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Artist Spotlight: Amy Hughes Braden

Amy Hughes Braden Endless Shrimp Are Here 2014, graphite and acrylic on paper; 18”x24”. Image Courtesy Transformer.

Amy Hughes Braden Endless Shrimp Are Here 2014, graphite and acrylic on paper; 18”x24”. Image Courtesy Transformer.

Over the past three years, Amy Hughes Braden has been a force in the DC art scene, developing a strong body of work. Her work has grown along with her portfolio and inclusion in some major exhibitions, events and projects. One of these events occurs this Saturday on November 22 at the 11th Annual Transformer Benefit Auction.

The Northern Virginia native has spent almost her entire life in the region, and, as such, the majority of her CV has the support of the surrounding area. This will be Braden’s second appearance in the Transformer mega auction, and she’ll be showing a drawing titled Endless Shrimp Are Here.

The piece has been specifically made for the auction, and builds upon a series that Braden has been showing exclusively at Transformer. The series is drawn from her fascination with Christian based religions that are heavy in iconography and ritual. In Endless Shrimp Are Here, Braden creates a graphite drawing with fluorescent acrylic paint that depicts the Virgin Mary and a blank space where baby Jesus should be. The blank space creates a cutout effect that serves as a dynamic contrast with the painstakingly rendered graphite Mary. Braden says, I am interested in Mary as an icon and as a mother, and I’m wondering about who she is without the baby in her arms.” The greater meaning to Endless Shrimp Are Here is Braden’s desire to be a mother herself; Mary represents that deeper desire.

Braden says that, “the way I make art is the way I live my life; instinctually, always searching for humor, impulsively, messily.” The juxtaposition of the title of the piece with the deep subject matter shows the more humorous side of Braden. The title of the piece, obviously having nothing to do with religion, was inspired by a commercial. Braden finds inspiration in the world around her but she says that she often draws inspiration from pop culture, specifically commercials and advertisements. Braden doesn’t necessarily associate her work with a specific commercial but rather the humor that she sees in the way our culture might adore “endless shrimp,” in the way that those who are religious worship Mary.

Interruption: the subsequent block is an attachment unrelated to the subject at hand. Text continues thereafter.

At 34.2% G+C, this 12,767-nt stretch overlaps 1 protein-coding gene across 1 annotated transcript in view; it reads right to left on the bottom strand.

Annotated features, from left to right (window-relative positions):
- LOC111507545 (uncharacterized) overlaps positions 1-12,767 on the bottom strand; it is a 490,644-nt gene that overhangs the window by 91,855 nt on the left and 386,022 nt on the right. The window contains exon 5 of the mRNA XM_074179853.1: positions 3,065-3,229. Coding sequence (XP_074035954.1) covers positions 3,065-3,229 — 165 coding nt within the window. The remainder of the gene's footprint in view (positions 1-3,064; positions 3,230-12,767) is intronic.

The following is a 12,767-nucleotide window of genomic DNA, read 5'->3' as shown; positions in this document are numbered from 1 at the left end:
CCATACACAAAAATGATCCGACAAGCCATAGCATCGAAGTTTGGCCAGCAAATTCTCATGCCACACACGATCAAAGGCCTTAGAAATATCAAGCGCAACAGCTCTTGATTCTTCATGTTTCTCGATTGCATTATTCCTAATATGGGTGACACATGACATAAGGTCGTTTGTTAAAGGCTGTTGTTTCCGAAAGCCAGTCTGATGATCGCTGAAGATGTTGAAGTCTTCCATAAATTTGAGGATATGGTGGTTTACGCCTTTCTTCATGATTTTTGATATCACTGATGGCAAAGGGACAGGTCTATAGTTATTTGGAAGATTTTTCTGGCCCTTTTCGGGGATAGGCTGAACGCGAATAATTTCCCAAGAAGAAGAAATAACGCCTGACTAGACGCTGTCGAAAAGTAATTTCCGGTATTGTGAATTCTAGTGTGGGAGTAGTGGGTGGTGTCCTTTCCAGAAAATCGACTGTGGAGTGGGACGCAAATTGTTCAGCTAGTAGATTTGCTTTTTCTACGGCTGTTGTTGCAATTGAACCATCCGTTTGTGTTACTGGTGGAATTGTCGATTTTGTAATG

In addition to Transformer, Project Dispatch keeps Braden busy both with exhibits and mailing out original art to subscribers. The next Project Dispatch show, “Unseen” opens November 21, at John Fonda Gallery in Baltimore. Braden also recently launched the Zerozero Collective with her husband, fellow artist, Alex Braden, and friends Zaki Ghul and Yassine El Mansouri. As long time friends, they are hoping to produce some exciting projects in the coming months. They recently installed Axon Xylophone Bridge in Ballston, which will be up through March 2015. Braden is especially excited about the work she is making in collaboration with Joseph Orzal. They will be mounting a show of their work in a DC house space in the near future.

In addition to her website and other social media outlets, Braden enjoys the “hi can I come over and look at your work” approach, so contact her here.

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Elizabeth Carberry
Authored by: Elizabeth Carberry

Elizabeth Carberry is the founder and creative operations director of ArtSee, an arts management agency. Inspired by art in all its forms, Elizabeth’s passion for art and culture began as a child living in Milan, Italy, surrounded by the works of the great artists and has thrived in the Washington, DC community​. Elizabeth’s vision of ArtSee incorporates her three great loves: communications, curating, and art. Through ArtSee, artists and art enthusiasts will find an advocate and ally in its founder. Visit www.artseedc.com for more information..